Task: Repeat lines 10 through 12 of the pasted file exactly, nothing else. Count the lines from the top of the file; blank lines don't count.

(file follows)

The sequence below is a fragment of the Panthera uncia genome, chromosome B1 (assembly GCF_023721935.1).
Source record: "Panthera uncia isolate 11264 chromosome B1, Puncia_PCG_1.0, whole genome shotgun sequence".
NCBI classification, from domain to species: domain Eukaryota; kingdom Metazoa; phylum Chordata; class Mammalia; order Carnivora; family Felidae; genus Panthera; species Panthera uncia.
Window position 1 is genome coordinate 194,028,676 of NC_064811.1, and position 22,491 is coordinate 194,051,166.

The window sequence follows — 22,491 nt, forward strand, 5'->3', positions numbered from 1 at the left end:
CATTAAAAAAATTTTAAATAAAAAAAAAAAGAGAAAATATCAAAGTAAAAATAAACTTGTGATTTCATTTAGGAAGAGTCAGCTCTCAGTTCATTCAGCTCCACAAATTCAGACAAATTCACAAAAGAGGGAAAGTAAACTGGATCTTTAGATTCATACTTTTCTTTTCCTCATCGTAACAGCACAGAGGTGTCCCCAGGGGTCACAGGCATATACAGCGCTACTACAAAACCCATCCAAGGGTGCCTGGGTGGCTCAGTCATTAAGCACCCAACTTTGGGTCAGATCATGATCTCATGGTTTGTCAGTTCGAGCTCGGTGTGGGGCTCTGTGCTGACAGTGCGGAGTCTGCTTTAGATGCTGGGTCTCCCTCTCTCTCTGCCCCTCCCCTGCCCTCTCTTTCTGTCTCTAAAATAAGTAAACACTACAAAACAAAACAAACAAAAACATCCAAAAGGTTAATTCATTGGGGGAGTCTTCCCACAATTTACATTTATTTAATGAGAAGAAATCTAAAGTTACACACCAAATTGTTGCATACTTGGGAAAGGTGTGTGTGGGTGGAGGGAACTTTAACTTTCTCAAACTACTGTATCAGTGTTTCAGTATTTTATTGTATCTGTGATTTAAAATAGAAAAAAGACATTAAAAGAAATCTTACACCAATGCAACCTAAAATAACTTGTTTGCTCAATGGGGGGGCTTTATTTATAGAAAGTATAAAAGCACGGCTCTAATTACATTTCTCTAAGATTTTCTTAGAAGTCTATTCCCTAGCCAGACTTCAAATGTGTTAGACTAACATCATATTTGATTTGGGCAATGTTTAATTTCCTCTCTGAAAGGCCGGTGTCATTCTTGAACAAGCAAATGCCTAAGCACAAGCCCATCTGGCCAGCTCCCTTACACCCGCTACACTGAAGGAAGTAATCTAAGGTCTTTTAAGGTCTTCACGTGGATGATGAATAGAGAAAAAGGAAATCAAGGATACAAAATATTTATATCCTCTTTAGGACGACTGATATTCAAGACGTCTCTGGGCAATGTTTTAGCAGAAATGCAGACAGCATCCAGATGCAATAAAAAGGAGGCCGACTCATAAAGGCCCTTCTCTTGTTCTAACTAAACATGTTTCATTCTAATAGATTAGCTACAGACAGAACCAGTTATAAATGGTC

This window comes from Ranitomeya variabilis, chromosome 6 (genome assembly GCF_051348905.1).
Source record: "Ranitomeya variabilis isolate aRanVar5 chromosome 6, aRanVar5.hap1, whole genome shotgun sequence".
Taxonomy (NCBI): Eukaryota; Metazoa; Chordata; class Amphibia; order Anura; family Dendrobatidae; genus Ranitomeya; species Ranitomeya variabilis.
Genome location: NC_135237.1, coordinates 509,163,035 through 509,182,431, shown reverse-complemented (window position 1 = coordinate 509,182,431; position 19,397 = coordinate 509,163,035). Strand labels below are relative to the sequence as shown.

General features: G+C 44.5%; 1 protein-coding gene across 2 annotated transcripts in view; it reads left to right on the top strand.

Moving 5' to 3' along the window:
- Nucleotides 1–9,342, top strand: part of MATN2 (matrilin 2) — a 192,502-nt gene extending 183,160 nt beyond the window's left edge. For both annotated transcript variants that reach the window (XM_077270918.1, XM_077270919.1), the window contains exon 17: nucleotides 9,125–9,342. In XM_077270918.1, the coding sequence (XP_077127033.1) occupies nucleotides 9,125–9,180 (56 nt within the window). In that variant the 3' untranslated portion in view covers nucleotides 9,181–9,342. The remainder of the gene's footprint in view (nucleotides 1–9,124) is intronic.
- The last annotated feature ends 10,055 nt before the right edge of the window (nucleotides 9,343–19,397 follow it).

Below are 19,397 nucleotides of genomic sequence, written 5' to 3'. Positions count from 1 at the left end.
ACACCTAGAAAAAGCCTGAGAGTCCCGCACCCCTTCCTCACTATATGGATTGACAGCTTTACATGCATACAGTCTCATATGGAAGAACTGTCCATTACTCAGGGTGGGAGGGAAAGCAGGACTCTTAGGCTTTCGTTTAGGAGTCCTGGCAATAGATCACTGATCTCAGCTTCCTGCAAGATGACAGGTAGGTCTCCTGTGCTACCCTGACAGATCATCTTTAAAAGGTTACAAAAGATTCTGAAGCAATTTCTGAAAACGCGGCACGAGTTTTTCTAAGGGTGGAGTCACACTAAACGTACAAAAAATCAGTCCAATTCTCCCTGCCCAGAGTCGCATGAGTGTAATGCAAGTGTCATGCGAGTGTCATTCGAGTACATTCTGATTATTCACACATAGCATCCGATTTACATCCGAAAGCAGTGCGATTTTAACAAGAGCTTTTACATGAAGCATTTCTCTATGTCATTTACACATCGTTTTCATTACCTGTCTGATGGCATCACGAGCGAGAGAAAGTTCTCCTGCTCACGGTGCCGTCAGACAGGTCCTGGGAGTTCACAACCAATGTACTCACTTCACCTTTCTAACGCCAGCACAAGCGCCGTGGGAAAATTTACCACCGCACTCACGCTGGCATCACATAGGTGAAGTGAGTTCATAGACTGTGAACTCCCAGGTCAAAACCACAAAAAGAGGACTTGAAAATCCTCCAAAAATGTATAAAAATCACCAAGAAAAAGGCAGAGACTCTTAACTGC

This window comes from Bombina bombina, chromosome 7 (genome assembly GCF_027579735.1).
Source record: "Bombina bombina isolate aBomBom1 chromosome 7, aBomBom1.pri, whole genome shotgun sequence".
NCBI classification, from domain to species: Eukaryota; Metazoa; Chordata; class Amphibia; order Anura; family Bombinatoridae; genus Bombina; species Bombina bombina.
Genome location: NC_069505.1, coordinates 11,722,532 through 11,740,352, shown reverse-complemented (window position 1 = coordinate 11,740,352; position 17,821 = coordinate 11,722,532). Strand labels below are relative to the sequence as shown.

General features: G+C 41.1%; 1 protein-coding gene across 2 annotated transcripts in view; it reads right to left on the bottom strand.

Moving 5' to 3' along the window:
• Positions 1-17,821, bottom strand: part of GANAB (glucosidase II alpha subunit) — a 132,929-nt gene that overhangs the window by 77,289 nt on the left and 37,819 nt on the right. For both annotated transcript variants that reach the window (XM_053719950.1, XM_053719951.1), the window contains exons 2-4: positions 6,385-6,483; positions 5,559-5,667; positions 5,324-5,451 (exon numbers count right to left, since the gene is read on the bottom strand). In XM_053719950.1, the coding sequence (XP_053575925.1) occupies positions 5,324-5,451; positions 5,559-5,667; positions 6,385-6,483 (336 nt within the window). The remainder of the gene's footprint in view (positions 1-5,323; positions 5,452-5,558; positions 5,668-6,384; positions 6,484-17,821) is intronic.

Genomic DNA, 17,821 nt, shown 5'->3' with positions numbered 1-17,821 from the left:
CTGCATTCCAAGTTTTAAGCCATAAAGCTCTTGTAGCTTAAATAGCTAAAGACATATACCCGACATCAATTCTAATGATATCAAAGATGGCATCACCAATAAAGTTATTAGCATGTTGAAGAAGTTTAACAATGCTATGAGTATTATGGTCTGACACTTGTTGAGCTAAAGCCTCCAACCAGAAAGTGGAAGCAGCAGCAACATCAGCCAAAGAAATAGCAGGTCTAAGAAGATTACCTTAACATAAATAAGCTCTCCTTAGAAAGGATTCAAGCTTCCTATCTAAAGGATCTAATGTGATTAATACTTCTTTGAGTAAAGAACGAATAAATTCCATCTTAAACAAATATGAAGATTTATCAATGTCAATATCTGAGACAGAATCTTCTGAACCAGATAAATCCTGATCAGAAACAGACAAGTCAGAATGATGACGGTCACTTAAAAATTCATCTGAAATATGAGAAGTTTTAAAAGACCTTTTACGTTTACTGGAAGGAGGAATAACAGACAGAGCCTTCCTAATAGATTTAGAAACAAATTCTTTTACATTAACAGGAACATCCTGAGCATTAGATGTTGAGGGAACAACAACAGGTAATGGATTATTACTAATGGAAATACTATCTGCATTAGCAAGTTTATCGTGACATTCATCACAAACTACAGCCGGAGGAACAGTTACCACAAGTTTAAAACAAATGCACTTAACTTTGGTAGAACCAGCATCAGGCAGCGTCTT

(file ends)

Genome location: NC_135237.1, coordinates 509,163,035 through 509,182,431, shown reverse-complemented (window position 1 = coordinate 509,182,431; position 19,397 = coordinate 509,163,035). Strand labels below are relative to the sequence as shown.

General features: G+C 44.5%; 1 protein-coding gene across 2 annotated transcripts in view; it reads left to right on the top strand.

Moving 5' to 3' along the window: